Worth A Thousand

So now I’m the family photo keeper—the happy owner of several generations worth of semi-random hodgepodge, including some obscure B/W great-relative snaps that look like they belong in a hipster’s wank stash.

They came into my life as a couple of large boxfuls of dusty chaos. In search of a shot of empowerment between masochistic bouts of job-hunting, I’ve pared them down and bestowed a tich of chronology. After exorcising all the duplicates, negatives, old-school print packets, and blurry closeups of thumbs,
they now take up like a third of the space the original collection did. Yay me!

I’m not much into photography per se, but the memories these pictures stir have been a source of comfort as long as I can remember—especially the ones where I’m single-digit- aged. There’s something about pawing through those faded prints that sends me to a softer place. Partly because I had what passed for a conventional family back then, going by the impression those images show.

Well… conventional for the most part. The snap above is my grandpa, dressed as a hula girl for Halloween. It’s my favorite picture of him—the cheese-eatin’ grin with the ever- present cigar hanging out of it, his Italian body fur blending with the grass skirt, the flower tucked demurely among the blond curls of his wig. He looked a lot like Groucho Marx during the “You Bet Your Life” years, and while he was a lot quieter than Groucho, he enjoyed his own brand of zaniness until the day he died.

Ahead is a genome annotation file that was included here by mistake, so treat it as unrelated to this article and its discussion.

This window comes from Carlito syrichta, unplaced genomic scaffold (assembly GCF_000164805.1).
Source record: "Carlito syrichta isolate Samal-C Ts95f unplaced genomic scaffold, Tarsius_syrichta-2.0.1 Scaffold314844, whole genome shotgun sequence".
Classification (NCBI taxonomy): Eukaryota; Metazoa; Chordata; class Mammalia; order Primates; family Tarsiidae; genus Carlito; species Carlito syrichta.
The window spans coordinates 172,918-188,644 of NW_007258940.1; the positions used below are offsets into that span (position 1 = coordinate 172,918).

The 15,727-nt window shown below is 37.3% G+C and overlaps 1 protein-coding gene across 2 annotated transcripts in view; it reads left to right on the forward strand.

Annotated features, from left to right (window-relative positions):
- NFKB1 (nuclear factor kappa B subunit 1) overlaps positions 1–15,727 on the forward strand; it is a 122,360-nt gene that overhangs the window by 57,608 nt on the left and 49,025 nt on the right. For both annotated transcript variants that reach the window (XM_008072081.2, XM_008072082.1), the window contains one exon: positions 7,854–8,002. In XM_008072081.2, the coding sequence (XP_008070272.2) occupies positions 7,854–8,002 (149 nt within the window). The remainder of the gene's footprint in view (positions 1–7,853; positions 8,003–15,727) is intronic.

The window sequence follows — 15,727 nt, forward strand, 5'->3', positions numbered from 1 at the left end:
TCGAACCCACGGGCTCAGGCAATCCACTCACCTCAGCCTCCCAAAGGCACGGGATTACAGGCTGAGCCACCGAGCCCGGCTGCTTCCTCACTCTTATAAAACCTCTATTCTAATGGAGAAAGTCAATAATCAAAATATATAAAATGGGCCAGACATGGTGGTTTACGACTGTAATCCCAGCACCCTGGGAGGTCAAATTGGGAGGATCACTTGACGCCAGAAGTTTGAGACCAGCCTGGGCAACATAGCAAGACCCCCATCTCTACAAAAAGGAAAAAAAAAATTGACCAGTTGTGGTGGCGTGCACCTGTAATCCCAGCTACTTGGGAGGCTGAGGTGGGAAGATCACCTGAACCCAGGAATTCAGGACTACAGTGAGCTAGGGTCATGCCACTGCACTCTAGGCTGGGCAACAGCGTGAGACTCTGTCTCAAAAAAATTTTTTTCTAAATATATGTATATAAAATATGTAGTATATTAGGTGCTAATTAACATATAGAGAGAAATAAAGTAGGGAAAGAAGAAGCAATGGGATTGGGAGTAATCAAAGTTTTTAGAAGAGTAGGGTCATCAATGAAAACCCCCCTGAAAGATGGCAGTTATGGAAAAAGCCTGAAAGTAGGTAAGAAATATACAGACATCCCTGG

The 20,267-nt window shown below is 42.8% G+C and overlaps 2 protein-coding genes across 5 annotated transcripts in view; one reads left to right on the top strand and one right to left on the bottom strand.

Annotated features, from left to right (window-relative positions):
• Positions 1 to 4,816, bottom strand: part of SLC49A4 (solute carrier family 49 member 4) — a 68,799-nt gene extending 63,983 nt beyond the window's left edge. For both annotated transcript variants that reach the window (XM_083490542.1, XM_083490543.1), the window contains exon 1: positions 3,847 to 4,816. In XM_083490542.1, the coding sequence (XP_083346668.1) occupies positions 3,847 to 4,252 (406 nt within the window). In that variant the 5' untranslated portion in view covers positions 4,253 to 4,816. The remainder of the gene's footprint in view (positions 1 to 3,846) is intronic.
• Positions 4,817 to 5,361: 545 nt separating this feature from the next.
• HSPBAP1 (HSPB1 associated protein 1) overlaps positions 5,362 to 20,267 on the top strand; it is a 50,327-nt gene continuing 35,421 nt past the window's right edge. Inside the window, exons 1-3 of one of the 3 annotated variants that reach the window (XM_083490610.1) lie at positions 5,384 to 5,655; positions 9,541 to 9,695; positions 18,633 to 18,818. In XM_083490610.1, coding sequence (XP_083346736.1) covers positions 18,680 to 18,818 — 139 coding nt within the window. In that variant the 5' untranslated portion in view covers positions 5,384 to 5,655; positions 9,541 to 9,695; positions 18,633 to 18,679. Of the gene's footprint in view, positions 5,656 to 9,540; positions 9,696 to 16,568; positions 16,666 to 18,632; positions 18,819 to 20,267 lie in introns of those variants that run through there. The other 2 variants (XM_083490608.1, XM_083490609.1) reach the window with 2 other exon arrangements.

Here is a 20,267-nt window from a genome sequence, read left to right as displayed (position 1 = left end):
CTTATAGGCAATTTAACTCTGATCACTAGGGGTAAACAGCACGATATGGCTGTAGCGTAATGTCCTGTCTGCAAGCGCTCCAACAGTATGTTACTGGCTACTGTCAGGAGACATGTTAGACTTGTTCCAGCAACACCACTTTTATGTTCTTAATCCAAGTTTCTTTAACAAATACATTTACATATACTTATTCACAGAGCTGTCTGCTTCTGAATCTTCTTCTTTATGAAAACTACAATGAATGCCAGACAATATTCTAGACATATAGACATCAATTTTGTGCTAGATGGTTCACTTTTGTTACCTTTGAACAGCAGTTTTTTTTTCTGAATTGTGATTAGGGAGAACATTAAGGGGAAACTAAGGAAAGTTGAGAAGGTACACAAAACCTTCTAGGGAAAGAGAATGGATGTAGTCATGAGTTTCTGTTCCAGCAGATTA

There are zero pictures of Mom looking even a little pregnant (that Wasn’t Done back then), but tons of us with bald heads and nappies. Seeing long-memorized details through adult eyes gives me insight about who my parents  were. Turns out they were just people, not the gods every kid thinks their folks are. Still kinda stuns me a little.

The more recent ones were mostly mine originally—friends, weddings, shows, multi- shot views from the tops of mountains we’d hiked (the kind you manually “stitched” together after you got ‘em back from the developer and went slightly mad trying to get elements lined up right). I’d order double prints and send the duplicates to Mom, so she could live vicariously through me. All those pix are mine again, now.

There’s no date stamping and no Photoshopping here. When you took a picture of a double rainbow or your friend with a standup comic, you hoped like hell you got a good shot and that the lab people wouldn’t fuck it up (which they rarely did, for the record). Any pics you wanted to share went through the mail, and if you wanted a reprint, that was what the negatives were for. Yeap, it’s done a little differently these days.

I tell myself that all this effort is for posterity, but I’m the only one who cares about the people and memories in these photos now. After I’m gone there won’t be anyone at all… so yeah, it’s actually for me.

Mona Treme sees a lot of evidence that [insert deity’s name here] has a sense of humor, and not just in the mirror.